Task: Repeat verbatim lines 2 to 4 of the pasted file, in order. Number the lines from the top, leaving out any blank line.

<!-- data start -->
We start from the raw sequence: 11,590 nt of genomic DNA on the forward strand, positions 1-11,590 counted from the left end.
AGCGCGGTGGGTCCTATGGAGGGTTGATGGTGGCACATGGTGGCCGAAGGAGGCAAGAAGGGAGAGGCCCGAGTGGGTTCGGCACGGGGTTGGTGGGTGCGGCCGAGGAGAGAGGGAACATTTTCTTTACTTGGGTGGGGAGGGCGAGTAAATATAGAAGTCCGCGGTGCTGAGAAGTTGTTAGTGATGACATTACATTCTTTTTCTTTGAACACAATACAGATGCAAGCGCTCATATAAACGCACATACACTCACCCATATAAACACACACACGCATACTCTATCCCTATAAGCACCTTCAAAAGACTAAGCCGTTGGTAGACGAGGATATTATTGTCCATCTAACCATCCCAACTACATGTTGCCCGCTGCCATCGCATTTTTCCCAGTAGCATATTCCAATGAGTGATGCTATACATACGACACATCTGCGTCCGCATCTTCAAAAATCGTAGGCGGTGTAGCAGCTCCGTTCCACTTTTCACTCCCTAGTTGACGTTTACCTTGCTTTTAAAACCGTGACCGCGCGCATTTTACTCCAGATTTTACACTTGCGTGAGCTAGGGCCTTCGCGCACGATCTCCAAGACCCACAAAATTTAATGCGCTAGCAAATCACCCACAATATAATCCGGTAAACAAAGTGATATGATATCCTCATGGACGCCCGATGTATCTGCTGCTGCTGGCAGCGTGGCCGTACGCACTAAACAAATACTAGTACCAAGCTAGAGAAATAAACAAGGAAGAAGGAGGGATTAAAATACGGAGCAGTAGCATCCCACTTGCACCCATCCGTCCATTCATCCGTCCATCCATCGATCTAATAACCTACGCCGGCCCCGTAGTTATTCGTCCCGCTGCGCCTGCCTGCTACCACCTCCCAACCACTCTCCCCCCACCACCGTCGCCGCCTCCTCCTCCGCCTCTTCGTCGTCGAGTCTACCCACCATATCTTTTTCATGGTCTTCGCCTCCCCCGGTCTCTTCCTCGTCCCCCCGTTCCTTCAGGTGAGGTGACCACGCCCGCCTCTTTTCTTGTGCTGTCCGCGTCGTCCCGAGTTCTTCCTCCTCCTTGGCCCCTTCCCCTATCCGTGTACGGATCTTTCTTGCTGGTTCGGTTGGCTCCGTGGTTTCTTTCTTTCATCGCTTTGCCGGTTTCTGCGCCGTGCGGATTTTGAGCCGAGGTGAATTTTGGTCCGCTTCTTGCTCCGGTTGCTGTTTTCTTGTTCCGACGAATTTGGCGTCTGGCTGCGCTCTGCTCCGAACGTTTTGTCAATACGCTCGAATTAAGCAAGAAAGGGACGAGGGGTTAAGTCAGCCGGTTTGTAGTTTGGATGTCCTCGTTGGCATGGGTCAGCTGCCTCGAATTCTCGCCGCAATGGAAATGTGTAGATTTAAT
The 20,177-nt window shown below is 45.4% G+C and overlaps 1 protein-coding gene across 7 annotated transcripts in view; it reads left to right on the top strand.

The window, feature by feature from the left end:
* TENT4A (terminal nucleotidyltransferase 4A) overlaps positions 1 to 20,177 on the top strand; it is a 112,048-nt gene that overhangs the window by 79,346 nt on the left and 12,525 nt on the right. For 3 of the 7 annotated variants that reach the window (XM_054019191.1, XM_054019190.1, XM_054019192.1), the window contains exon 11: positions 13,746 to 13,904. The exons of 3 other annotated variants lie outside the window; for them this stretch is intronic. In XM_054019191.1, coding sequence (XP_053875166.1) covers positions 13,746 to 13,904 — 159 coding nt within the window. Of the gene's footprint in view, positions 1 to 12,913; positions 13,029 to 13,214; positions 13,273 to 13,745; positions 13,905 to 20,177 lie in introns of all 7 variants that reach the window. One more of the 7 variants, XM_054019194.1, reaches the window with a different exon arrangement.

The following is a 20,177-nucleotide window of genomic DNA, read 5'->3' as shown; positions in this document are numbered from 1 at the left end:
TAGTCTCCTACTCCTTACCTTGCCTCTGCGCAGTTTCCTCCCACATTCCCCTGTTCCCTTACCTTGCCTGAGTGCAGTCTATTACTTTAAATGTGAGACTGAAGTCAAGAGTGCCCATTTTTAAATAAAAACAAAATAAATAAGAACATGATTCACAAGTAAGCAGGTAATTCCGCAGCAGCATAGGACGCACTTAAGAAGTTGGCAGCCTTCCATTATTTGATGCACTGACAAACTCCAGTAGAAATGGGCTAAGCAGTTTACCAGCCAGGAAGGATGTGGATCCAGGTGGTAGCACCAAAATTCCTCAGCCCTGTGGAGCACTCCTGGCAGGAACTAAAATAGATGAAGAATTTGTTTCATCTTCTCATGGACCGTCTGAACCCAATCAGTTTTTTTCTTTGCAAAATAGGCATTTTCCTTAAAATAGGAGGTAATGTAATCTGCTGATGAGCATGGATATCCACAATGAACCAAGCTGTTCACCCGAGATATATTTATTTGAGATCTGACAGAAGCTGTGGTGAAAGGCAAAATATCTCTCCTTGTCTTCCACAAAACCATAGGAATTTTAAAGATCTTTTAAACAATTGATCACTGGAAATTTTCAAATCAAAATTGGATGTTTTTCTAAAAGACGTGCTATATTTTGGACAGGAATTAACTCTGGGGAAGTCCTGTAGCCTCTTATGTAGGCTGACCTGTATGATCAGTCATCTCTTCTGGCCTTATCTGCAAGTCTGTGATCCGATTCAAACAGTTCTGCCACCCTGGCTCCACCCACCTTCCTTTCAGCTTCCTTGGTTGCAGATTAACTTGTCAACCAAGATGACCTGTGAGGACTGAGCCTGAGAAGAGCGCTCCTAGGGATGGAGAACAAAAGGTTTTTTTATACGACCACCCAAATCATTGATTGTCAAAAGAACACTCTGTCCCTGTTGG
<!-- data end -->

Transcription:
AGCGCGGTGGGTCCTATGGAGGGTTGATGGTGGCACATGGTGGCCGAAGGAGGCAAGAAGGGAGAGGCCCGAGTGGGTTCGGCACGGGGTTGGTGGGTGCGGCCGAGGAGAGAGGGAACATTTTCTTTACTTGGGTGGGGAGGGCGAGTAAATATAGAAGTCCGCGGTGCTGAGAAGTTGTTAGTGATGACATTACATTCTTTTTCTTTGAACACAATACAGATGCAAGCGCTCATATAAACGCACATACACTCACCCATATAAACACACACACGCATACTCTATCCCTATAAGCACCTTCAAAAGACTAAGCCGTTGGTAGACGAGGATATTATTGTCCATCTAACCATCCCAACTACATGTTGCCCGCTGCCATCGCATTTTTCCCAGTAGCATATTCCAATGAGTGATGCTATACATACGACACATCTGCGTCCGCATCTTCAAAAATCGTAGGCGGTGTAGCAGCTCCGTTCCACTTTTCACTCCCTAGTTGACGTTTACCTTGCTTTTAAAACCGTGACCGCGCGCATTTTACTCCAGATTTTACACTTGCGTGAGCTAGGGCCTTCGCGCACGATCTCCAAGACCCACAAAATTTAATGCGCTAGCAAATCACCCACAATATAATCCGGTAAACAAAGTGATATGATATCCTCATGGACGCCCGATGTATCTGCTGCTGCTGGCAGCGTGGCCGTACGCACTAAACAAATACTAGTACCAAGCTAGAGAAATAAACAAGGAAGAAGGAGGGATTAAAATACGGAGCAGTAGCATCCCACTTGCACCCATCCGTCCATTCATCCGTCCATCCATCGATCTAATAACCTACGCCGGCCCCGTAGTTATTCGTCCCGCTGCGCCTGCCTGCTACCACCTCCCAACCACTCTCCCCCCACCACCGTCGCCGCCTCCTCCTCCGCCTCTTCGTCGTCGAGTCTACCCACCATATCTTTTTCATGGTCTTCGCCTCCCCCGGTCTCTTCCTCGTCCCCCCGTTCCTTCAGGTGAGGTGACCACGCCCGCCTCTTTTCTTGTGCTGTCCGCGTCGTCCCGAGTTCTTCCTCCTCCTTGGCCCCTTCCCCTATCCGTGTACGGATCTTTCTTGCTGGTTCGGTTGGCTCCGTGGTTTCTTTCTTTCATCGCTTTGCCGGTTTCTGCGCCGTGCGGATTTTGAGCCGAGGTGAATTTTGGTCCGCTTCTTGCTCCGGTTGCTGTTTTCTTGTTCCGACGAATTTGGCGTCTGGCTGCGCTCTGCTCCGAACGTTTTGTCAATACGCTCGAATTAAGCAAGAAAGGGACGAGGGGTTAAGTCAGCCGGTTTGTAGTTTGGATGTCCTCGTTGGCATGGGTCAGCTGCCTCGAATTCTCGCCGCAATGGAAATGTGTAGATTTAAT
The 20,177-nt window shown below is 45.4% G+C and overlaps 1 protein-coding gene across 7 annotated transcripts in view; it reads left to right on the top strand.

The window, feature by feature from the left end: